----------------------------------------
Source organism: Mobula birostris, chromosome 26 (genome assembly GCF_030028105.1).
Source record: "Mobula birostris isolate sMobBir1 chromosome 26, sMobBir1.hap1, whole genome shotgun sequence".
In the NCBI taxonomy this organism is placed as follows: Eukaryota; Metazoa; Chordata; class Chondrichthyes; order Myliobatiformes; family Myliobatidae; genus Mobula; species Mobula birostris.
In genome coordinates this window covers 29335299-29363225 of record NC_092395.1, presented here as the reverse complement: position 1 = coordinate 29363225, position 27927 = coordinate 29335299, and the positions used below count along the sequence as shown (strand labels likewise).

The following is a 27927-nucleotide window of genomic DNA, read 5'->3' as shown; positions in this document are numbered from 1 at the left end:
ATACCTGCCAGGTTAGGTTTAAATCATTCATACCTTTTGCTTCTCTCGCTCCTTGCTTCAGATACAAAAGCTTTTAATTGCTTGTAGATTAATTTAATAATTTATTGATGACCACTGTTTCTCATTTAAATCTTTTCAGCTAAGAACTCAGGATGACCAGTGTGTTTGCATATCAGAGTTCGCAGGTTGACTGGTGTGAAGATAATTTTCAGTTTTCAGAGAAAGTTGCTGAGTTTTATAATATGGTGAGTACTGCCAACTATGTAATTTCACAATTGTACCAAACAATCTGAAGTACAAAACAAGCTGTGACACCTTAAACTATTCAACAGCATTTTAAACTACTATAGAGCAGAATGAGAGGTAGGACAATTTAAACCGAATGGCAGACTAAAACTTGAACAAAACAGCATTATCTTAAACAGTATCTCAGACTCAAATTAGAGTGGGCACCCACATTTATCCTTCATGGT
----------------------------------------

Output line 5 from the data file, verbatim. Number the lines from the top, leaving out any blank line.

The following is a 27927-nucleotide window of genomic DNA, read 5'->3' as shown; positions in this document are numbered from 1 at the left end: